Veteran Orca Rescuer on Zeballos Rescue Effort: “Build Rapport”

Rescuers hope to capture the stranded orca calf, lift her out of the lagoon, and reunite her with her pod. Photo credit: Zeballos Inn on Facebook

Jeff Foster, a 68-year-old American with a storied career transitioning from an orca catcher to a rescuer and rehabilitation expert, recently offered guidance to Canadian officials on how to handle a stranded young orca in the Zeballos lagoon on Vancouver Island.

The female calf, named kwiisahi?is, meaning “Brave Little Hunter”, has been trapped for over three weeks. Foster emphasized the importance of building rapport with the orca, without letting it become overly attached to human rescuers. Drawing on his experience, Foster suggested using familiar objects to the whale, such as a play stick, to coax it closer and enable a low-stress capture.

Foster offered to assist with the rescue of kwiisahi?is but has not heard back from the Canadian Department of Fisheries or the Vancouver Aquarium. He believes they prefer to manage the rescue independently, a decision he respects but remains eager to support if called upon.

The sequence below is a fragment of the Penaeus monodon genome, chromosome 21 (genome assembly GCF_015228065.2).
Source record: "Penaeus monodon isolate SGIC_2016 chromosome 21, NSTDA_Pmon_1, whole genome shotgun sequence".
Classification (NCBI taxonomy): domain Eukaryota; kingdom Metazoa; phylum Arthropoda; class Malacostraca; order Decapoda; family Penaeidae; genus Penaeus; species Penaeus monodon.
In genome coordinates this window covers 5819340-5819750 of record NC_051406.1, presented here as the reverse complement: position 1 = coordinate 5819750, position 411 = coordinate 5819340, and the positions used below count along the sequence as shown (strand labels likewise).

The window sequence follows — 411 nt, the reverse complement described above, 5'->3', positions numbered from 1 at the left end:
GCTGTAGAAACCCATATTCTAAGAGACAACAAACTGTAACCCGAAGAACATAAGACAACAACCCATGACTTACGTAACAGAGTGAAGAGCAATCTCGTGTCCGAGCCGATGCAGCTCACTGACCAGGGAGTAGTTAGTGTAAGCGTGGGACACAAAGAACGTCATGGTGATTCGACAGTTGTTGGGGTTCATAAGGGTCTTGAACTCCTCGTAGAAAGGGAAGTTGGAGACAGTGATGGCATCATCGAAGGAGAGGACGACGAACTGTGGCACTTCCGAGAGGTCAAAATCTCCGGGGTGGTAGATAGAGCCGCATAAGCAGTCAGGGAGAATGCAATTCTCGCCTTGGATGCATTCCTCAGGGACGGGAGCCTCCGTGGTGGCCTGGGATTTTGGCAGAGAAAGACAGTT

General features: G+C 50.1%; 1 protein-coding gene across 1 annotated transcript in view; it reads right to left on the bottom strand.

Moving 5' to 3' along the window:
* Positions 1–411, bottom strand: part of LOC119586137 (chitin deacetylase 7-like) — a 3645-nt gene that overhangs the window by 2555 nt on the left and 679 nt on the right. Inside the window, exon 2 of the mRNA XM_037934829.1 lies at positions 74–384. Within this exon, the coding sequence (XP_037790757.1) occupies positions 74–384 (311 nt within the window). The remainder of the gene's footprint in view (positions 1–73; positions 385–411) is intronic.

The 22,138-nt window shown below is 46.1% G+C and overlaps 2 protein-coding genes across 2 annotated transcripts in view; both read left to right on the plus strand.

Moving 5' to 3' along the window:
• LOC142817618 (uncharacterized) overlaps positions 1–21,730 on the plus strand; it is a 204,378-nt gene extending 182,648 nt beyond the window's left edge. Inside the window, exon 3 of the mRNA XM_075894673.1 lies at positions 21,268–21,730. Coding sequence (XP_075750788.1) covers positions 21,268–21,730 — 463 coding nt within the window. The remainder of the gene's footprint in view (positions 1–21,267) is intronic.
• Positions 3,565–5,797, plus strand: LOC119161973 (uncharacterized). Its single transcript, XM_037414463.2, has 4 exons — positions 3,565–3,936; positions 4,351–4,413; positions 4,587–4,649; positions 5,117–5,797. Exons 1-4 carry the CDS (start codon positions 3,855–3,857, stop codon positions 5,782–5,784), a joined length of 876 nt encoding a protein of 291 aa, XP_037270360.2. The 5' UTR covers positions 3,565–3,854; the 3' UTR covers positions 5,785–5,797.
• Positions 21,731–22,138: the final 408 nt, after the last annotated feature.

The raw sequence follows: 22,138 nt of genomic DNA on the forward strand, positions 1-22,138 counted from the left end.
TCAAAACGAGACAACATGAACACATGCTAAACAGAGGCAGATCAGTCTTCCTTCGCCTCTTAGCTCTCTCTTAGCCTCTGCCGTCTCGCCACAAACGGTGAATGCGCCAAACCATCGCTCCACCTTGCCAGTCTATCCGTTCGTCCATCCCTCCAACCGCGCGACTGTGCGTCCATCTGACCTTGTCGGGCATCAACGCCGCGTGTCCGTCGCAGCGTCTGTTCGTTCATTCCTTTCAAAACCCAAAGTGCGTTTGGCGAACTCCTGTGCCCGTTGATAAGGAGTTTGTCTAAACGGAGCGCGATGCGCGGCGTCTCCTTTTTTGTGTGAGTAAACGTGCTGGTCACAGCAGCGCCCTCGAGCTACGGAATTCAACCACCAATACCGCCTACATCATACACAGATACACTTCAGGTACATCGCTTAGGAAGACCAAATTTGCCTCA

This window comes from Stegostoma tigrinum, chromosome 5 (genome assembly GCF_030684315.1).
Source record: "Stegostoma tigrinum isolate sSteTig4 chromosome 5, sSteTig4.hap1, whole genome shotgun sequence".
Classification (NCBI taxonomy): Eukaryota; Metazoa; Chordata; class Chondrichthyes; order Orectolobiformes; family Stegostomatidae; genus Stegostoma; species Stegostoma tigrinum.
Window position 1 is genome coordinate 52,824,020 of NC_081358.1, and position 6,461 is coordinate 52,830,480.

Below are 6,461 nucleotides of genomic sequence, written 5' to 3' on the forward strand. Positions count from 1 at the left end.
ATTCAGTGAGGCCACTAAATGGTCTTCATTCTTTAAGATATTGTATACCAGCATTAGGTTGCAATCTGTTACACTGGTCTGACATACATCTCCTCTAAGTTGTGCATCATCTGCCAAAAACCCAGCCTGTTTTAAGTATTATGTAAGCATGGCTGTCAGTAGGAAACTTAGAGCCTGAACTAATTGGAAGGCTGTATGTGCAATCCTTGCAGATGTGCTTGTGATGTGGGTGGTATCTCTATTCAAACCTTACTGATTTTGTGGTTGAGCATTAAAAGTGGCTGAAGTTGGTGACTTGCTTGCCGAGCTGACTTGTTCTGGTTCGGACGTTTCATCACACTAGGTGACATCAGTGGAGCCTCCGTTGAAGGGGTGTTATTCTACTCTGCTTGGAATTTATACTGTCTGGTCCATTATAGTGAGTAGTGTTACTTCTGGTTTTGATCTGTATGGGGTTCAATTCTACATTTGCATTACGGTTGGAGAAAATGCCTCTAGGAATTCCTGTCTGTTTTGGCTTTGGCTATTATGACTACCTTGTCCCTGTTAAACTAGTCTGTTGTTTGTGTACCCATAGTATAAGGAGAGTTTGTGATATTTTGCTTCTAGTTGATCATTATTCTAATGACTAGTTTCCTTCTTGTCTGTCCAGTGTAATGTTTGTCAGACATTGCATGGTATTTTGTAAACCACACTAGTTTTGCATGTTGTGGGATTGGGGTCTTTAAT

Foster was instrumental in the 2002 rescue of an orphaned orca stranded in Puget Sound. Photo credit: Cheryl Hatch for AP News

The first attempt to rescue the orca failed when it evaded capture in shallow waters, leading the rescue team to consider new strategies, possibly involving deeper waters within the lagoon. Foster shared that the young orca might be afraid to leave the lagoon, particularly if it associates the area with its deceased mother, complicating rescue efforts.

Foster, who began his career capturing orcas for aquariums at age 15 during aggressive orca captures of the 1970s, including using seal bombs and nets to corral orcas, has evolved into a proponent of orca conservation, working with the Whale Sanctuary Project to create sanctuaries for retired captive cetaceans. His efforts now focus on establishing a new sanctuary in Nova Scotia for orcas previously held in captivity.

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